Learn to stretch

If you don’t know how to stretch properly yet, we show you how here.

This is the first (and surely the most important) question we have when it comes to stretching. Were those exercises we learnt in PE class when we were kids—where we stretched “up and down”—counterproductive? The answer is yes. Let’s analyse that.

Long-distance runners should stretch gradually, with no bouncing and “all at once”, without lengthening and shortening the muscle. That is how we make our tendon sheaths longer and more flexible. We are not interested—or, at least, not mainly interested—in making our muscle tissue very “explosive”, we just want it to be resistant and, above all, toxin-free.

So, when we stretch, we should do so gradually, without forcing too much and without contracting at any time. As time goes by, we will become more flexible, but it is important that we work on stretching calmly, patiently and without forcing our tendon fibre too abruptly – to avoid microtraumas.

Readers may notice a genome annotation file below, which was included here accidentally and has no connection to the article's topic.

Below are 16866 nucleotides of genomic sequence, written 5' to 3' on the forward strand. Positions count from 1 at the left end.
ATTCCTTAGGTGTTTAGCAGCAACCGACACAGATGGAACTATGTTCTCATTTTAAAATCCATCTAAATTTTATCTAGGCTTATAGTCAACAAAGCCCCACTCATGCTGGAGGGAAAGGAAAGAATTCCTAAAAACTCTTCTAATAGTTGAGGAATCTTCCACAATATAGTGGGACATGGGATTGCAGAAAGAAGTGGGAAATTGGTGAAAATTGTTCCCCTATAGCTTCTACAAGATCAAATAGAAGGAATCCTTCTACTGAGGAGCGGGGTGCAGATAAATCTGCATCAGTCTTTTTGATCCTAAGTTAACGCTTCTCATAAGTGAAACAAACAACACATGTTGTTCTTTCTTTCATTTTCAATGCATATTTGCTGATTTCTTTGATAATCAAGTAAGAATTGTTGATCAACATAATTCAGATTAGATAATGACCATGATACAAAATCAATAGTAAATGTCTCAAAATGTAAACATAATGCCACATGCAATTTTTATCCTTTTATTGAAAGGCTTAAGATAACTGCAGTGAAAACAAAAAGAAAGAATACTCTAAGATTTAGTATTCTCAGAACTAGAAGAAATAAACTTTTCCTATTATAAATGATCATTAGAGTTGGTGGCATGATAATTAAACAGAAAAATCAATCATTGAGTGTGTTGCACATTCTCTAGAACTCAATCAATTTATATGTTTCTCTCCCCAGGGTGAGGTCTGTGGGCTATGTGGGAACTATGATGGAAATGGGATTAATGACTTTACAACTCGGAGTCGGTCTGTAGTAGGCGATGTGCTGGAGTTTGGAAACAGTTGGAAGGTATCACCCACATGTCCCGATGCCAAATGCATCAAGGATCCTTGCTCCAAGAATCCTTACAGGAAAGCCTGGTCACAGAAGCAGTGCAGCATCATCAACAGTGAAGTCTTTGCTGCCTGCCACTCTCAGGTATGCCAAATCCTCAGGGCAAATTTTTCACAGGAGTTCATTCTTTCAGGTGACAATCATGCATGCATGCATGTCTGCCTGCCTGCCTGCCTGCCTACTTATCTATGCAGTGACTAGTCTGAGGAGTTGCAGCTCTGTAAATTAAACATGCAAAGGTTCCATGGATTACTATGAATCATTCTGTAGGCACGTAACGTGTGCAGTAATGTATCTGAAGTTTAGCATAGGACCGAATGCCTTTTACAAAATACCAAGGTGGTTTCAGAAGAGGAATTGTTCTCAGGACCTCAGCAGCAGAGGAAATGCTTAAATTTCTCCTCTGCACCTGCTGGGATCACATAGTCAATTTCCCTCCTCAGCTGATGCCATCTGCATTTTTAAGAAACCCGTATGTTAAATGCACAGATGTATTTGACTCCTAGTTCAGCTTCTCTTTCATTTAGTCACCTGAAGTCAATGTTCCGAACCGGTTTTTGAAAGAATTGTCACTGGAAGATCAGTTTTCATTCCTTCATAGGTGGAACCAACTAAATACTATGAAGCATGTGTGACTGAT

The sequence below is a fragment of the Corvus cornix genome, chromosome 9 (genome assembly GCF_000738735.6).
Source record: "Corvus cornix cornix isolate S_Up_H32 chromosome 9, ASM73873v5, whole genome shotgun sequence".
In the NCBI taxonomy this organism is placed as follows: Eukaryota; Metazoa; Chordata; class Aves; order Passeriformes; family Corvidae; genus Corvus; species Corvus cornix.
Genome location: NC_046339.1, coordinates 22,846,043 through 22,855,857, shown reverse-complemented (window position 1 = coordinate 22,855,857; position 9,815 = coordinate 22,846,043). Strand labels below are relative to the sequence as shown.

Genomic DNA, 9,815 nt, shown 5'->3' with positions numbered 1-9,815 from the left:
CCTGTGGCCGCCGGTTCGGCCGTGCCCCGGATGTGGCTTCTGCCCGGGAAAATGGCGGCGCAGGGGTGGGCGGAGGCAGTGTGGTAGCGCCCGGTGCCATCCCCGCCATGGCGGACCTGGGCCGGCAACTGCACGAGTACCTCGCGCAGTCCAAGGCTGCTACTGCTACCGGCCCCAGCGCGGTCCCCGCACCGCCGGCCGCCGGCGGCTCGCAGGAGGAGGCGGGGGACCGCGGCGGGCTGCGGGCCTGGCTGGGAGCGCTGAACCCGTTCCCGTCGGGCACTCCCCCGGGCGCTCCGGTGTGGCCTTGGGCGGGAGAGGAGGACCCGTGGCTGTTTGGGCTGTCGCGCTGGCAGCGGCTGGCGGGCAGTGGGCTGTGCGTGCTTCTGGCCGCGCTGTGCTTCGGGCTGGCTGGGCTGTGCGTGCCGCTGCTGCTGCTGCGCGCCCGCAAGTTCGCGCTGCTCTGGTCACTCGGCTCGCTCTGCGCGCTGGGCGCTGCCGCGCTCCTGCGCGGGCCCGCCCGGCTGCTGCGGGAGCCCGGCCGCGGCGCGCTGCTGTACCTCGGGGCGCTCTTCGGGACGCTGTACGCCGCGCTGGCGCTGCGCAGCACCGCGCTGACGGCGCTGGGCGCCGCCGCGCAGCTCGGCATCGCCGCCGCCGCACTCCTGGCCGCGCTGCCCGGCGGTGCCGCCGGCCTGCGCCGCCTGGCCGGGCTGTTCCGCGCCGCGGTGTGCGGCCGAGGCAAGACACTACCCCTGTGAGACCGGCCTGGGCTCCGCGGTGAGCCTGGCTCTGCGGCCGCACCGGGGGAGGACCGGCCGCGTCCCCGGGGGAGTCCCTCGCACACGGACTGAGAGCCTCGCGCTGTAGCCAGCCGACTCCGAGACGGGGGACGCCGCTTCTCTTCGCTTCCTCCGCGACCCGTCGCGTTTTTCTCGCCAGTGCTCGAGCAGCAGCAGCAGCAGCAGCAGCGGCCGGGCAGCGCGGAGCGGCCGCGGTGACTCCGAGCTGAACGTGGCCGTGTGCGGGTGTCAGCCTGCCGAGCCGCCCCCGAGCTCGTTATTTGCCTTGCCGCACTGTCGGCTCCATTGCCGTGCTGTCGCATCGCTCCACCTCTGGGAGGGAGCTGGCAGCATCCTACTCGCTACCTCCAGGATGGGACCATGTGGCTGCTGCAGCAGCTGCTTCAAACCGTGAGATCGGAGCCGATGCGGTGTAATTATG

Proper stretching should last 10 to 20 seconds and, the more we stretch, really the better. Of course, it is not a matter of spending 2 hours on flexibility (we are not professional athletes and we most likely won’t have that much time) but if we can stretch for twenty minutes instead of ten, that’s great.

Lastly, as we recommended at the start of this article, we do not advise bouncing while stretching. This kind of stretching has a greater effect on the capsule where the muscle meets the bone (at the end of the tendon sheath) and that is not where we most want to guarantee the stimulus but all along the tendon.


It is really after running for a long time when we feel readier to look inwards and take on the task of stretching, as our muscle system is warmed up after the continuous running and our state of mind is more relaxed for exercises that, amongst other things, may also be helpful to us as relaxation therapy.

Before running, we advise dynamic movement exercises, but gently, as the muscle will be very cold and, if we force it suddenly, we are at risk of tearing the fibre, even if only slightly.